Angels’ Arredondo Misses 2010 Season, Bullpen Looks Bleak


When Major League Baseball’s Winter Meetings got underway on Dec. 7, the Los Angeles Angels of Anaheim were said to be serious contenders in the bidding war for outfielder Jason Bay.

By week’s end, Bay remained unsigned and Angels manager Mike Scioscia told reporters his team had “more pressing needs” to address.

Scioscia may have meant a new starting pitcher, but he might as well have been talking about his bullpen.

On Friday, the Angels announced reliever Jose Arredondo will undergo Tommy John surgery in January and miss the entire 2010 season.

Arredondo exploded on the Major League scene in 2008, going 10-2 with a 1.62 ERA as a rookie. His blazing fastball hard breaking stuff lead many to label him the second coming of Francisco Rodriguez.

But in 2009, Arredondo was plagued by elbow issues, which may have contributed to his miserable 6.00 ERA and eventual demotion to Triple-A.

The Angels’ bullpen has a whole struggled throughout the majority of the season, with injuries to Arredondo and Scot Shields, and poor performances from Justin Speier, Brian Fuentes, and in the early goings, Jason Bulger.

Bulger bounced back to finish the season strong, but Speier and Fuentes—who admittedly lead the Majors with 48 saves—had a hard time keeping men off the base paths.

In Speier’s case, his failures became too much for the team to endure and he was released after surrendering three home runs in one inning to the Tampa Bay Rays.

And therein lies the Angels’ most “pressing need.”

Despite owning one of the worst bullpen ERA’s in baseball—a rare and disappointing feat in Anaheim—the Angels have yet to be linked to any trades or free agent signings regarding relief pitchers.

Instead, they seem to be counting on guys like Shields to come back from injury and the rest to rebound from what they hope were “off” seasons.

Bulger, Kevin Jepsen, and Darren Oliver where the only relievers who stepped up in the second half and pitched well in their respective setup roles.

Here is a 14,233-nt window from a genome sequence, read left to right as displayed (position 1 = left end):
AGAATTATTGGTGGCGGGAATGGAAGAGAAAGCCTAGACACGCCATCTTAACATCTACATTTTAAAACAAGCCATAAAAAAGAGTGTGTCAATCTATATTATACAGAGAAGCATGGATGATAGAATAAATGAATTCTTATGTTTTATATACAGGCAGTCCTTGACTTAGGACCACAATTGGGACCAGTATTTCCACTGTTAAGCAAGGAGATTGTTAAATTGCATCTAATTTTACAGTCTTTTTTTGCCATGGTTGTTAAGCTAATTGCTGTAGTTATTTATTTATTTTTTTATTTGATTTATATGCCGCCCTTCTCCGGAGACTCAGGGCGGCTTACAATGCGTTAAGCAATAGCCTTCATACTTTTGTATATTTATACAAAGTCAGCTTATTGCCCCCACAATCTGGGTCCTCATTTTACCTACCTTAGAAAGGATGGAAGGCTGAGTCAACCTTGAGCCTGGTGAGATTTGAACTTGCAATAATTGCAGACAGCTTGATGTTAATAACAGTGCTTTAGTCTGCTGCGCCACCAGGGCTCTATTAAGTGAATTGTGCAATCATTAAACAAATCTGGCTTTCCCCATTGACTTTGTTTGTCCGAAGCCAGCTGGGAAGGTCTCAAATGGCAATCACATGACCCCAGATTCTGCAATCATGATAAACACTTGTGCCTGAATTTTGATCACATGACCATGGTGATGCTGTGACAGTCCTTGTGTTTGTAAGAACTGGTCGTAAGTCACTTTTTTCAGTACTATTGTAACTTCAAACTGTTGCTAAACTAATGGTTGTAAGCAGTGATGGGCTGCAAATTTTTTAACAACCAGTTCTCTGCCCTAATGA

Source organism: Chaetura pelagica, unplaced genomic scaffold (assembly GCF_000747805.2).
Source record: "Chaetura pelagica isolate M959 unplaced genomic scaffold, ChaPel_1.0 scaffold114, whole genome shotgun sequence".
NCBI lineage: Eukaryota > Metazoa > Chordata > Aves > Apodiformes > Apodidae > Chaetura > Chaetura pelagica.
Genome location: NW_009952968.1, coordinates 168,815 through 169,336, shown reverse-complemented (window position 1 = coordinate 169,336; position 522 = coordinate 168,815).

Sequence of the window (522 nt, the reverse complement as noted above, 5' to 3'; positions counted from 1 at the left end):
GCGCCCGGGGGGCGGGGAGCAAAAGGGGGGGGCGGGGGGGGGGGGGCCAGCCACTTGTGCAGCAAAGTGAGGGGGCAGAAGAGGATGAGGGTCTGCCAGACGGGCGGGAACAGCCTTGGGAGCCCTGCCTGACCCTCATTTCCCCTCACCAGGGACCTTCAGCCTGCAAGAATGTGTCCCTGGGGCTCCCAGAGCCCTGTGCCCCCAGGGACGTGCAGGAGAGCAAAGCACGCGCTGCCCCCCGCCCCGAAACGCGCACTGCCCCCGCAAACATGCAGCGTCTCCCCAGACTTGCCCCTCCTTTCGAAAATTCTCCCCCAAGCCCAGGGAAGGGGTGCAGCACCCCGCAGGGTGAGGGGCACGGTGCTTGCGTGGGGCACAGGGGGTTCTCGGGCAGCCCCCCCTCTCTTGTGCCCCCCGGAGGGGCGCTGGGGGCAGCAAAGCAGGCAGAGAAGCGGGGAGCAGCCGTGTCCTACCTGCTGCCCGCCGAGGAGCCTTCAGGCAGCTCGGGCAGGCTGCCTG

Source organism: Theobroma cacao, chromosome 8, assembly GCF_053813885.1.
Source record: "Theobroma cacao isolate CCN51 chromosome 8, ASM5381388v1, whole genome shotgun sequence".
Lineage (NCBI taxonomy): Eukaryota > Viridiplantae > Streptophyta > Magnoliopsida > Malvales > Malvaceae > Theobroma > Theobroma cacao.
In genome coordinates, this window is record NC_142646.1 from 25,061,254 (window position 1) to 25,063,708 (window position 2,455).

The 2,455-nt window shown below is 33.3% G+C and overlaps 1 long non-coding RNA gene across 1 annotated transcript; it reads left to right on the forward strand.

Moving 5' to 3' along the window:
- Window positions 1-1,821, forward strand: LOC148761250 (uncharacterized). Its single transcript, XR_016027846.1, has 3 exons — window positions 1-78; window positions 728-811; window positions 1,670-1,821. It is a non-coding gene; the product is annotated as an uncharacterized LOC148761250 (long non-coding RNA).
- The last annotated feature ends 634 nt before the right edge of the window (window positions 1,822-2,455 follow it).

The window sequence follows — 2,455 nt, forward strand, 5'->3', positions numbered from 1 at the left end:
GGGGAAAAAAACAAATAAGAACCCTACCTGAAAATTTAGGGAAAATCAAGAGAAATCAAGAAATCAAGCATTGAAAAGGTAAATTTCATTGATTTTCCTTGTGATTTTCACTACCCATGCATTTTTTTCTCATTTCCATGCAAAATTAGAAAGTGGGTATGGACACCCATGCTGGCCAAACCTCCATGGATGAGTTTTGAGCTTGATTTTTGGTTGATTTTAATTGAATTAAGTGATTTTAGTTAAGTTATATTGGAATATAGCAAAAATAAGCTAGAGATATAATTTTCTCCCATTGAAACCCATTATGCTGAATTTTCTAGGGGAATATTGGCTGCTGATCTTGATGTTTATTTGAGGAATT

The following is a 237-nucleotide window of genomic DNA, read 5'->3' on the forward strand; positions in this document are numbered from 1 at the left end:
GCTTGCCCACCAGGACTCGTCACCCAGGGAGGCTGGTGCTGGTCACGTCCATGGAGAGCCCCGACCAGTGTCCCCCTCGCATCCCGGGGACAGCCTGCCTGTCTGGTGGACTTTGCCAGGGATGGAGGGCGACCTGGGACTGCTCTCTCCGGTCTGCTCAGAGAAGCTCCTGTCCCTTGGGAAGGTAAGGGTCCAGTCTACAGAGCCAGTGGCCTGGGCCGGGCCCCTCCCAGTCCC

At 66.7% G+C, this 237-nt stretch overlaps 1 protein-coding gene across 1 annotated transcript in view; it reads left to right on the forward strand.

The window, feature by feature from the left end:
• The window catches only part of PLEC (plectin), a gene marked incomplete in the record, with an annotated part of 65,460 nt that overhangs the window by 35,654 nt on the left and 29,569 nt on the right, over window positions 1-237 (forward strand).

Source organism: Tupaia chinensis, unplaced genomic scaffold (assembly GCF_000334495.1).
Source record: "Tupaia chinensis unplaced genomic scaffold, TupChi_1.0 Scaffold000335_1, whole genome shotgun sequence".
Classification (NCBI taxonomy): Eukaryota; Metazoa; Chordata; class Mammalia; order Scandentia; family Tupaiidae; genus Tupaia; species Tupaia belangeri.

But Oliver, one the Angels’ many free agents, is being courted by more than just the Angels and it may take more than previously thought to lure him back. Without him, Bulger and Jepsen remain the only reliable non-starters left.

Still, that is just the tip of the iceberg. The Angels will have to do more than re-sign Oliver if they want their bullpen to have any hope of returning to its former glory.

The problem, of course, is that with all of their attention fixed on Roy Halladay and John Lackey, the Angels have already missed the boat on several strong relievers.

The Florida Marlins traded Matt Lindstrom, who struggled in 2009 but had sparkling numbers the two previous years, to the Houston Astros while the Atlanta Braves pawned off closer Rafael Soriano on the Rays.

Oft-injured J.J. Putz has also signed a one-year deal with the Chicago White Sox. Sure, his health is a little spotty, but when he’s right, he can be dominant.

Now George Sherrill, former Baltimore Orioles closer-turned Dodgers setup man, is apparently being shopped by L.A., making him the best available reliever.

If that rumor is true, the Angels should jump all over him.

L.A. of A. already expressed interest in Sherrill at last season’s trade deadline, before Baltimore shipped him to Chavez Ravine, where he was lights out in Dodger blue.

There is no reason to think he couldn’t do the same in Angel red.

Whatever the Angels do, though, they’ll need to do it quickly. Negotiations with Halladay and Lackey are going to take weeks before anything gets done. They are, after all, the biggest names on the market.

In the meantime, the Angels need to focus on securing lesser-known relievers who will be able to hold leads for those big name starters.